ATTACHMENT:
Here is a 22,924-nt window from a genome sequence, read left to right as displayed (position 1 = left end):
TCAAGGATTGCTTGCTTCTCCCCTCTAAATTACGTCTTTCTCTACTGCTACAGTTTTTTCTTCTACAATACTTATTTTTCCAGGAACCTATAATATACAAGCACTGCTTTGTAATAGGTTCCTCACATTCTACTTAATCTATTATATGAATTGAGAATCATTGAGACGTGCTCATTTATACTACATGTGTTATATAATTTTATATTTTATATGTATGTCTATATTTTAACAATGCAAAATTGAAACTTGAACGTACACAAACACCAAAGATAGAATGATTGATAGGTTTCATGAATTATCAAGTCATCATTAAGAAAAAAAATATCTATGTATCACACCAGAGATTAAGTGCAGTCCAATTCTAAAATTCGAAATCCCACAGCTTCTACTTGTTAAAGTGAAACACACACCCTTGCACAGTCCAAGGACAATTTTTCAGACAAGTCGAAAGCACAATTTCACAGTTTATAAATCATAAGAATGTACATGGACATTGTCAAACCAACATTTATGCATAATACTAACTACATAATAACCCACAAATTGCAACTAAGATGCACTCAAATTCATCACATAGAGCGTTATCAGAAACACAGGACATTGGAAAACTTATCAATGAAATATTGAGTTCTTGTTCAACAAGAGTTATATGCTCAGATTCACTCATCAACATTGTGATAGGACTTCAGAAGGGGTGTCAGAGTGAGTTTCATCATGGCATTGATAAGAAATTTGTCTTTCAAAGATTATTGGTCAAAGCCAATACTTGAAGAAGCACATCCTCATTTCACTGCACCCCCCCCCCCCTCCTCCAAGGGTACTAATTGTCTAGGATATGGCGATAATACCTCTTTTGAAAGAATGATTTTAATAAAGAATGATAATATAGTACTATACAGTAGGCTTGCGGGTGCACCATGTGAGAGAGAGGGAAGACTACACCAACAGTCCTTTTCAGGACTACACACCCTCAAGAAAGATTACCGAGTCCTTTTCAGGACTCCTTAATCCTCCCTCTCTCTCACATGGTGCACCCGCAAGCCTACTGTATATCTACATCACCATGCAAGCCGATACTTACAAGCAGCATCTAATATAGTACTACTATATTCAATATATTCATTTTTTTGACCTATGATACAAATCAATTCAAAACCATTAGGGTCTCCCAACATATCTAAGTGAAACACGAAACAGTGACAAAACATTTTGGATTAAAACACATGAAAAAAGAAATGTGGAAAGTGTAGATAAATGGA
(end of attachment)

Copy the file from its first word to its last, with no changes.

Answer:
Here is a 22,924-nt window from a genome sequence, read left to right as displayed (position 1 = left end):
TCAAGGATTGCTTGCTTCTCCCCTCTAAATTACGTCTTTCTCTACTGCTACAGTTTTTTCTTCTACAATACTTATTTTTCCAGGAACCTATAATATACAAGCACTGCTTTGTAATAGGTTCCTCACATTCTACTTAATCTATTATATGAATTGAGAATCATTGAGACGTGCTCATTTATACTACATGTGTTATATAATTTTATATTTTATATGTATGTCTATATTTTAACAATGCAAAATTGAAACTTGAACGTACACAAACACCAAAGATAGAATGATTGATAGGTTTCATGAATTATCAAGTCATCATTAAGAAAAAAAATATCTATGTATCACACCAGAGATTAAGTGCAGTCCAATTCTAAAATTCGAAATCCCACAGCTTCTACTTGTTAAAGTGAAACACACACCCTTGCACAGTCCAAGGACAATTTTTCAGACAAGTCGAAAGCACAATTTCACAGTTTATAAATCATAAGAATGTACATGGACATTGTCAAACCAACATTTATGCATAATACTAACTACATAATAACCCACAAATTGCAACTAAGATGCACTCAAATTCATCACATAGAGCGTTATCAGAAACACAGGACATTGGAAAACTTATCAATGAAATATTGAGTTCTTGTTCAACAAGAGTTATATGCTCAGATTCACTCATCAACATTGTGATAGGACTTCAGAAGGGGTGTCAGAGTGAGTTTCATCATGGCATTGATAAGAAATTTGTCTTTCAAAGATTATTGGTCAAAGCCAATACTTGAAGAAGCACATCCTCATTTCACTGCACCCCCCCCCCCCTCCTCCAAGGGTACTAATTGTCTAGGATATGGCGATAATACCTCTTTTGAAAGAATGATTTTAATAAAGAATGATAATATAGTACTATACAGTAGGCTTGCGGGTGCACCATGTGAGAGAGAGGGAAGACTACACCAACAGTCCTTTTCAGGACTACACACCCTCAAGAAAGATTACCGAGTCCTTTTCAGGACTCCTTAATCCTCCCTCTCTCTCACATGGTGCACCCGCAAGCCTACTGTATATCTACATCACCATGCAAGCCGATACTTACAAGCAGCATCTAATATAGTACTACTATATTCAATATATTCATTTTTTTGACCTATGATACAAATCAATTCAAAACCATTAGGGTCTCCCAACATATCTAAGTGAAACACGAAACAGTGACAAAACATTTTGGATTAAAACACATGAAAAAAGAAATGTGGAAAGTGTAGATAAATGGA